The Big Sleep (1946) | Old Classics… Newly Reviewed

Tackling what Turner Classic Movies shares is a classic film noir mystery, with 1946’s The Big Sleep.

They had it all, Bogey and Bacall. Great screen chemistry, one of those real-life movie romances for the ages, and hit after hit. But is The Big Sleep really the classic noir TCM says it is?

Well, it’s in black and white, has all the noir elements, particularly Humphrey Bogart, and it’s loaded with style. But what it also has is a muddied, confusing, basically incoherent script, with scenes shoved in to increase Bacall’s role after the producers realized she and Bogart were great together in another film that came out before this one was done filming.

Bogart plays Philip Marlowe, and Bacall is the eldest daughter of the retired general who’s trying to save his youngest daughter from being blackmailed. I think. I think the Los Angeles mob is involved. Or not. Maybe drugs. Possibly pornography and prostitution. Or maybe it’s just gambling. Love triangles? Something. There’s something going on, you can be sure of that!

There are a lot of characters in this movie, and most of them seemed very interchangeable, some were discussed but never seen onscreen, some were onscreen but never discussed, and I’m still not sure who did it and why.

But I’m not alone. Per the great Ben Mankiewicz who does the before and after segments for most of the prime-time TCM movies, the director and stars were confused about what was going on in the script, so they went to the source – Raymond Chandler. Who shared that he had no idea who really did it, either. So, you know it’s a great mystery when the author has no clue!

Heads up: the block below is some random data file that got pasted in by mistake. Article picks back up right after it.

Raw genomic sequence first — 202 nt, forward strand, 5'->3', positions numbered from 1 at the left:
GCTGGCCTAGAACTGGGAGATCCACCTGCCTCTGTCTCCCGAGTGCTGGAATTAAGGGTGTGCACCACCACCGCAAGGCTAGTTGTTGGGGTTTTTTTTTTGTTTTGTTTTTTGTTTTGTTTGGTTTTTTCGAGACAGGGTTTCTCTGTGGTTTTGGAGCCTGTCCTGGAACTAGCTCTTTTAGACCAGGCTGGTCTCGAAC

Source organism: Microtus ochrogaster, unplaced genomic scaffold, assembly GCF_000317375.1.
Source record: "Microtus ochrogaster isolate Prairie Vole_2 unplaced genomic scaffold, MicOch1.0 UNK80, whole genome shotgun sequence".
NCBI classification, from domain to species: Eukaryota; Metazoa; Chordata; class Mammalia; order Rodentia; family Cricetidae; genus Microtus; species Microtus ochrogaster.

But, it’s got style! And Bacall! Who, in this movie, has style! And, it must be said, not a lot of acting talent. Watching her in this movie made me wonder just how she ever got a career, let alone was lauded as a great actress. She’s really pretty. And…that’s about it. She’s not really that interesting, she supposedly has chemistry with Bogart, but there are a literal tonnage of women in this film, and they ALL have chemistry with Bogart. Apparently the man was a cinematic chemistry machine, because I could have bought him having a torrid love affair with every women he interacted with, most of whom were more interesting onscreen than Bacall. Meaning that him choosing Bacall was, for me, because it was scripted, not because the characters just couldn’t contain themselves.
All’s well that ends well, I guess. I think the bad guys get their comeuppance and Marlowe and his dame get to have love or something like it, but I wouldn’t swear to it.

Unlike Strangers on a Train or Midnight Lace this movie is all style with confused substance. It has a lot in common with D.O.A. – style over substance, incoherency over a clear storyline, somehow considered a great movie despite all the elements. My advice? Don’t lose any rest over The Big Sleep.

2 stars out of 5
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